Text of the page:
Years ago when my son was young, we drove up through the hills into the woods. We hiked to a perfect spot for a picnic. Overlooking a green valley, in sight of a mountain etched in purple and white, we spent a wonderful afternoon. The sunlight danced through the shade of the trees as we ate, relaxed, talked, and played together.

A week later, that mountain blew up. The volcanic eruption destroyed our picnic site, miles of ancient forest, a crystal blue lake, several communities, and an entire ecosystem of living beings. Thankfully, we were safely at home when the mountain exploded. Decades later, signs of that violent transformation still show like scars on the geography.

Some people tell me that the date of our picnic was chance, but I don’t believe it was a twist of fate that we survived.  I believe Spirit protected us.  When we are protected from tragedy, either we can discount it as luck or we can recognize that Spirit acted to help us survive.  Now and then, when we are recipients of a miracle, it is easy for us to see how the Divine touches us.

But, let’s assume that we picked the day of the picnic just by chance. If so, we take chances every day of our lives. We chose to go a different direction, take a new road to get to work. Is it coincidence that by doing so, we missed a huge multi-car accident?  Could it be the intervention of the Divine in our lives that nudges us to go that way?  On the way, we stop at a coffee shop to pick up breakfast and we enjoy a chat with the person next to us in line. A year later the two people marry. Is it chance that you meet the individuals you love? What happens if you believe that your dearly loved grandparent watches over you and helps you?  What happens if you live life as if there were no coincidences?

If you accept such happenstances as proof that you are interacting with the universe, you cannot view life as blind luck. If you believe that the Divine wants to help you, wants to guide you and protect you, you must understand that you are an important part of the world, perhaps more important than you know.

Many people are haunted by what happened in the past. They compare the present to a similar situation in the past when events did not work out the way they wanted them too. They worry that if they try something new, the same outcome might happen again. They focus so much on what might happen, on what might go wrong, that they miss living their lives. Their fear of the past causes them to miss opportunities in the present.  They are so afraid of making a mistake, that they do not do anything. They don’t even make a choice. And that is the true basis of free will. We can choose to take a chance, make a mistake, play it safe or have an adventure.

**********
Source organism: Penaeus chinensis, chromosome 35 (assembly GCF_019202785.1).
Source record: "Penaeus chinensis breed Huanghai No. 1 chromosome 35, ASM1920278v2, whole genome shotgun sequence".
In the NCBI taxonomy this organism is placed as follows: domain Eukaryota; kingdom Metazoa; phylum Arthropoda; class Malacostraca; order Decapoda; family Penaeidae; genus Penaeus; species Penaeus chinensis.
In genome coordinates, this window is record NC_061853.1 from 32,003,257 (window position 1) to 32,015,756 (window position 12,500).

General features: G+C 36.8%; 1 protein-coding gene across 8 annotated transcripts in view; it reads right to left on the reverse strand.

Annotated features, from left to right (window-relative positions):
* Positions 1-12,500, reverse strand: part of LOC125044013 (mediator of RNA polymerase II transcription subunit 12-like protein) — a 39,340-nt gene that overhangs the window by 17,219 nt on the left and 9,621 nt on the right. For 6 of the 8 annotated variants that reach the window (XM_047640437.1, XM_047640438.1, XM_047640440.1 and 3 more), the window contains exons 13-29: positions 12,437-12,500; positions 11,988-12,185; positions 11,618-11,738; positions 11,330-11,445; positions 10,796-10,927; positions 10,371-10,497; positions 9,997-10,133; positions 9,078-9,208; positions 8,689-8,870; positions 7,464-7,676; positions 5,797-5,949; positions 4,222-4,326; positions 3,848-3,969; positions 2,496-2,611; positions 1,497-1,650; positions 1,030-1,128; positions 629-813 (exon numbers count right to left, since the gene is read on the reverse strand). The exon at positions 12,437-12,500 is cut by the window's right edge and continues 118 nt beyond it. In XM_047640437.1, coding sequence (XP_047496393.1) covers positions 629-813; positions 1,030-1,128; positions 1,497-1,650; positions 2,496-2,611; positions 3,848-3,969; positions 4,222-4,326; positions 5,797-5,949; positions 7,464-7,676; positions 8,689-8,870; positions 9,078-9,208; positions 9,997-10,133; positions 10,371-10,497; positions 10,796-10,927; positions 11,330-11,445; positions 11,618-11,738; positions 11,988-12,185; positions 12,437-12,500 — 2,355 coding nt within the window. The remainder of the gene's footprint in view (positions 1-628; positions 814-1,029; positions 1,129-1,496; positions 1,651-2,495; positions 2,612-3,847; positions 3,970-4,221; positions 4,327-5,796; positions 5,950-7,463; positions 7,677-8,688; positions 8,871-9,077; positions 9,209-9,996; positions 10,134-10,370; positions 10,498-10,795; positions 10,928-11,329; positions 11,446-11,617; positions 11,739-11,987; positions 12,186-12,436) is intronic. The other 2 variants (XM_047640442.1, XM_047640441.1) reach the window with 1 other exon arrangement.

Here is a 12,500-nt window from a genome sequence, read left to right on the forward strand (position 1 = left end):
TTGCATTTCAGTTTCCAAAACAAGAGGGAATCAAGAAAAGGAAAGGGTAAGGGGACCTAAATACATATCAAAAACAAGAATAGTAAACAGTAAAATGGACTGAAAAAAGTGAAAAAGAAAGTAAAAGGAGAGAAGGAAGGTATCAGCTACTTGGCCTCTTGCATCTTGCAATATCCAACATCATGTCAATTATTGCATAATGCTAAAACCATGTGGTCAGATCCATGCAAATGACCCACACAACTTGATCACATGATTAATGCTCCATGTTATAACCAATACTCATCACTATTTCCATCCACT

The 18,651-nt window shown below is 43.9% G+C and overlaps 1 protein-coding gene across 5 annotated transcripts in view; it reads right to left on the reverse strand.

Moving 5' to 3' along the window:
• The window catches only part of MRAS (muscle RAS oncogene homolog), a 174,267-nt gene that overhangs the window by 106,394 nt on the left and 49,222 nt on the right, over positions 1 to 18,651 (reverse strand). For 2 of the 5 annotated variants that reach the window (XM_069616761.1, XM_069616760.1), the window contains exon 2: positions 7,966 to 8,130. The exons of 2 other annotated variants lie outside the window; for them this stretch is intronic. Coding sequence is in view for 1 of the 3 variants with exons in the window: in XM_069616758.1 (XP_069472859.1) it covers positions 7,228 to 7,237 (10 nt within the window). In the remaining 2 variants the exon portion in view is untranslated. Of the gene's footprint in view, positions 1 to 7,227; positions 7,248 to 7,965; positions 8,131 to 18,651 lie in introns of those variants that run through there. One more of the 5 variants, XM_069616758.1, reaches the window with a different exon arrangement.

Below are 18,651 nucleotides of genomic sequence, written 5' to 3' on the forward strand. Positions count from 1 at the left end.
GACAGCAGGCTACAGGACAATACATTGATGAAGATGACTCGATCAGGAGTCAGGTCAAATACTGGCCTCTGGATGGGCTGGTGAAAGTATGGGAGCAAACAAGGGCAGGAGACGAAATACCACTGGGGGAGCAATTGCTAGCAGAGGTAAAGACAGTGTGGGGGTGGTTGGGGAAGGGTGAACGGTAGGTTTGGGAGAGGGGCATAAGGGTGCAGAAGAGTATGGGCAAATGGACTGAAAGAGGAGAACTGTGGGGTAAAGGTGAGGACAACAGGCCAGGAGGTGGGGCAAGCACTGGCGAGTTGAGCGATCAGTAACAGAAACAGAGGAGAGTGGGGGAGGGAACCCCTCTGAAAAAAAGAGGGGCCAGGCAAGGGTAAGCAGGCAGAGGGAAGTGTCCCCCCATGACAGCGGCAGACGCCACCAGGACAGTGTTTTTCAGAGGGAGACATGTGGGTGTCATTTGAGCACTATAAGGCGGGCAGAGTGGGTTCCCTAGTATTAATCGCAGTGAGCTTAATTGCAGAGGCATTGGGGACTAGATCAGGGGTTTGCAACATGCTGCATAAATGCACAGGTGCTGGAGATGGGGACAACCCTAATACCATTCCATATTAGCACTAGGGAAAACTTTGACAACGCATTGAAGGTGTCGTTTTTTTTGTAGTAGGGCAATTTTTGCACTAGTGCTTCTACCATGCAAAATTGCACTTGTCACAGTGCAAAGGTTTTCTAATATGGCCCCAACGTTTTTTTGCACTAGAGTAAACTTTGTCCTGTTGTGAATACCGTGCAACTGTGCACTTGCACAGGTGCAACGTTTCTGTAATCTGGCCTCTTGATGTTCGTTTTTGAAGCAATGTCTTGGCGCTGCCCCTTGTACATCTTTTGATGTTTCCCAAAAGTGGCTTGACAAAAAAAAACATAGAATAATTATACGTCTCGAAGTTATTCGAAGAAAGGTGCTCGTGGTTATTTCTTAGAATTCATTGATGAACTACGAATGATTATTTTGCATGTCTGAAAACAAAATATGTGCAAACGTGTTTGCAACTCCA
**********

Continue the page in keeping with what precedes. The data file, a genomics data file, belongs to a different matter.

Yet, the wonder of the universe exists all around us.  Parents watching their newborn baby open her eyes for the first time feel a touch of the divine. When we witness a gorgeous sunset, the ball of exotic colors apparently falling into the ocean, then we recognize there is more to life than our to-do lists, rush hour traffic, and catching a meal on the go.

Soren Kierkegaard wrote, “Life is a mystery to be lived, not a problem to be solved.” The advice is still faultless today. Henry Miller also said, “Until we accept the fact that life itself is founded in mystery, we shall learn nothing.”  You can choose to believe that the Divine is here interacting with you in this mystery — or you can decide it all happens by chance.

What would happen if you decided to be present in your life? What would change if you choose to believe that the Divine is present there too? What would happen if you embraced the mysteries in your life?

Whether or not you recognize your interactions with the Divine Ones, life is what you are doing right now; it is what you did yesterday, and the experiences you will have tomorrow.  Regardless of how you feel about the Divine, you are here to encounter life in this physical form. The Great Mystery — Big Bang, if you prefer — from which everything came is still here. That Infinite Spirit is a tiny part of every molecule, of every person, tree, and animal. It is there regardless of the emotions we feel — or maybe, it is there precisely because of the emotions we feel.

Life exists for you in all its glorious experiences. Go and live it.


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Ozone and Air Pollution: Good News and Bad

It took 30 years, but the prohibition of chlorofluorocarbons (CFC) is finally making a difference. CFC was used in packing materials, spray cans, air conditioners, refrigerators and insulation. Around 30 years ago, scientists realized that CFC was one of the causes of ozone depletion. The earth — and everybody on it — needs that ozone layer to keep the right balance of sunlight, oxygen, and maintain climate patterns.  Many people and companies voluntarily stopped using aerosol sprays. In 1987 a world-wide ban was agreed to, and numerous countries implemented government bans on CFC manufacture and restrictions on its use. After 30 years, we have a bit of good news: scientists believe the ozone layer is starting to heal.